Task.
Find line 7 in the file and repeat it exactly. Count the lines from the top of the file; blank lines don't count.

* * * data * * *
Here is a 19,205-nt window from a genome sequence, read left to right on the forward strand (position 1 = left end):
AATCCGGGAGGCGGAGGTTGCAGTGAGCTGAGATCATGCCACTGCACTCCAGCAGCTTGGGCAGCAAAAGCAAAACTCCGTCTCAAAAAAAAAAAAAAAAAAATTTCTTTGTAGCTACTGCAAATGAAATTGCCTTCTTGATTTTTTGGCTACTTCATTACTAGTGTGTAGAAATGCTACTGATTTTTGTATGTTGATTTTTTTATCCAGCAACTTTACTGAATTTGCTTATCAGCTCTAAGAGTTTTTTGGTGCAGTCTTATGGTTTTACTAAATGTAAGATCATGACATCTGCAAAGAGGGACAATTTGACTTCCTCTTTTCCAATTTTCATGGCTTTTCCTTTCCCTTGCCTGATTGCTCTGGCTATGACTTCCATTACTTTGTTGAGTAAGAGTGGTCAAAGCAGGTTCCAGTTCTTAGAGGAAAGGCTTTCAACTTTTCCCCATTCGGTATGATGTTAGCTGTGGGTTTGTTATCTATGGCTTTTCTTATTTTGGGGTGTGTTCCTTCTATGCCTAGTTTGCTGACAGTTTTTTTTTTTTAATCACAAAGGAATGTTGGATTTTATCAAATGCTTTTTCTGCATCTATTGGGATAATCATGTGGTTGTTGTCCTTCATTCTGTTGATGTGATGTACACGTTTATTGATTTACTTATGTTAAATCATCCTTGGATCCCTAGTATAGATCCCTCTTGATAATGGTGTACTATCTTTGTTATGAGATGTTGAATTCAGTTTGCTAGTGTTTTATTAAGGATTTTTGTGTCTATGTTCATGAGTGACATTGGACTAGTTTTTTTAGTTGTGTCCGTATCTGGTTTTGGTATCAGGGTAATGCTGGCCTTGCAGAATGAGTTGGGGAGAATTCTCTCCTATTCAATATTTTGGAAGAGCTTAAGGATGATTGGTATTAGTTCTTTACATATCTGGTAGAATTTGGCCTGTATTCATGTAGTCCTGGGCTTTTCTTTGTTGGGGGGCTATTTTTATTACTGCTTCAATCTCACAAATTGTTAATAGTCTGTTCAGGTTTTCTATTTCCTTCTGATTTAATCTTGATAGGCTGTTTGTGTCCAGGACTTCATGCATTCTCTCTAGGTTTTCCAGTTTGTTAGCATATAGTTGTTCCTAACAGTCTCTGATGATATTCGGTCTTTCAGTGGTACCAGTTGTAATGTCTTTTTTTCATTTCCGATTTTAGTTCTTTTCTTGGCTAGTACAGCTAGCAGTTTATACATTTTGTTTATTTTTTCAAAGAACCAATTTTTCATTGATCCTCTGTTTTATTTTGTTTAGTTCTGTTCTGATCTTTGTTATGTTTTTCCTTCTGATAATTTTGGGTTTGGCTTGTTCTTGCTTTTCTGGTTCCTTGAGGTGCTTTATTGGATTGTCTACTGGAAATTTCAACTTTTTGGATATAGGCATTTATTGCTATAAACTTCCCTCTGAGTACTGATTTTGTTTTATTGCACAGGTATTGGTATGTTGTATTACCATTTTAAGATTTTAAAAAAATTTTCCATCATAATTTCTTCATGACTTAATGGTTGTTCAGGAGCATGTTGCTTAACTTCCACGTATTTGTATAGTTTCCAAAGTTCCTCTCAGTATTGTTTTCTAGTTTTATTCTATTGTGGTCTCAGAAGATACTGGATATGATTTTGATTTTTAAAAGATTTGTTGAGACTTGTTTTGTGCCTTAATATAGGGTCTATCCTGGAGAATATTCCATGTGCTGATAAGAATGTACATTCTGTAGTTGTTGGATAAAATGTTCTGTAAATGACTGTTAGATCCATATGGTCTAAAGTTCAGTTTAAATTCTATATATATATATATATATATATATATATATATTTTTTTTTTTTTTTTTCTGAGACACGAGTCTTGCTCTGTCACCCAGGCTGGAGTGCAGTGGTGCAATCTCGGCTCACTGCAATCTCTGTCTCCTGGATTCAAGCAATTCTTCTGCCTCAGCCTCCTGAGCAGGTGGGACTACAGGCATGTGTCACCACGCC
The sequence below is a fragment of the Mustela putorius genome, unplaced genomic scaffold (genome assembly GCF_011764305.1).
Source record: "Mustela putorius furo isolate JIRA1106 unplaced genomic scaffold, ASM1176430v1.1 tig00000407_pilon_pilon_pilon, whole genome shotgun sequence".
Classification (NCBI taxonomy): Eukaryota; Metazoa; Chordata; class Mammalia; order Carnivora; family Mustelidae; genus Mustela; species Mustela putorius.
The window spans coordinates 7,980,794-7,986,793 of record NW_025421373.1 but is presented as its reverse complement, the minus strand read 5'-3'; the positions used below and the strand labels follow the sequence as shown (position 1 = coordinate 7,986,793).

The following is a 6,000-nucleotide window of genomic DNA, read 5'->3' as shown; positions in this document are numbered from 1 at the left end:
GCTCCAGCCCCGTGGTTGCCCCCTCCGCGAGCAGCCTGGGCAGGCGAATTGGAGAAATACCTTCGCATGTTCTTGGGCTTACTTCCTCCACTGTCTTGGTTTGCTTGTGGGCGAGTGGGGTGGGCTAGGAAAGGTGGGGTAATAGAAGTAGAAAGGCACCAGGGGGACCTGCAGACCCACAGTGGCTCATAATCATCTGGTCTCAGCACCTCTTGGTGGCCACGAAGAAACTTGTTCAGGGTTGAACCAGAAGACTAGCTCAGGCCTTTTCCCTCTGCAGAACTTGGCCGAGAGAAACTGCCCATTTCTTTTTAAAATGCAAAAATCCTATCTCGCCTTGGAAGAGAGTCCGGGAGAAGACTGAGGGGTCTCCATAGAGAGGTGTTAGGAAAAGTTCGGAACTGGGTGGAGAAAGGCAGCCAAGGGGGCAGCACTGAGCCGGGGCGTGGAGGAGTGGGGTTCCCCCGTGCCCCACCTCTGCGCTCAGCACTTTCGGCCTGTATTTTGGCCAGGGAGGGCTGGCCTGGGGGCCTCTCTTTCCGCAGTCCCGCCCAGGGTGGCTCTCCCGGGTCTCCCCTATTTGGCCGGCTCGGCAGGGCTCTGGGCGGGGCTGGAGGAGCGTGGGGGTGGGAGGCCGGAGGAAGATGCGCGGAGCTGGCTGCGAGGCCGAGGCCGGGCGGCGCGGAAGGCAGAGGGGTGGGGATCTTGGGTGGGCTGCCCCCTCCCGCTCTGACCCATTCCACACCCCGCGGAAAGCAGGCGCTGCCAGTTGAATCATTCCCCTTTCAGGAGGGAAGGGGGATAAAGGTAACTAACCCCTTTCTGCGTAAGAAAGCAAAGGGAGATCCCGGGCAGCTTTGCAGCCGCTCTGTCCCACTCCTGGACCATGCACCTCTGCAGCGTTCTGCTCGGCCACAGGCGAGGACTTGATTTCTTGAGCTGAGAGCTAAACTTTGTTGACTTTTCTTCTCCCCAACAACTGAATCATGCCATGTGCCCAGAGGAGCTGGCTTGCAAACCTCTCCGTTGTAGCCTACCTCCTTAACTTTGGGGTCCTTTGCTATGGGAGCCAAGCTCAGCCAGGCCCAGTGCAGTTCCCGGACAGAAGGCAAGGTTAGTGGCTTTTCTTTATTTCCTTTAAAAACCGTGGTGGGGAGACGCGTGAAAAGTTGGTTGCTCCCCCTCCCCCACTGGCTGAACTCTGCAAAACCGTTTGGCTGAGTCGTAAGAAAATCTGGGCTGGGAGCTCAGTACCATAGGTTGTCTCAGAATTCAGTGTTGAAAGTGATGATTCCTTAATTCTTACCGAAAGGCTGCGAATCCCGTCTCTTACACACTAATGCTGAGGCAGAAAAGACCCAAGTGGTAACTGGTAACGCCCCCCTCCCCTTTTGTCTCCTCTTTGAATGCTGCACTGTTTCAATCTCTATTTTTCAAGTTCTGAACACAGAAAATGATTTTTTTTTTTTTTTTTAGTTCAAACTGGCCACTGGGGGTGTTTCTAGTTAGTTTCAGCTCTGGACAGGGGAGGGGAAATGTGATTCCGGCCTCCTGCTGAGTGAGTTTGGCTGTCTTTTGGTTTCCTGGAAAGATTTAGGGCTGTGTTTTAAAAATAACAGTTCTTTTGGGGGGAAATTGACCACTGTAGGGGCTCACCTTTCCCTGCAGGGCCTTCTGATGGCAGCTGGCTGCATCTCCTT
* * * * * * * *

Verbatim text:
The following is a 6,000-nucleotide window of genomic DNA, read 5'->3' as shown; positions in this document are numbered from 1 at the left end: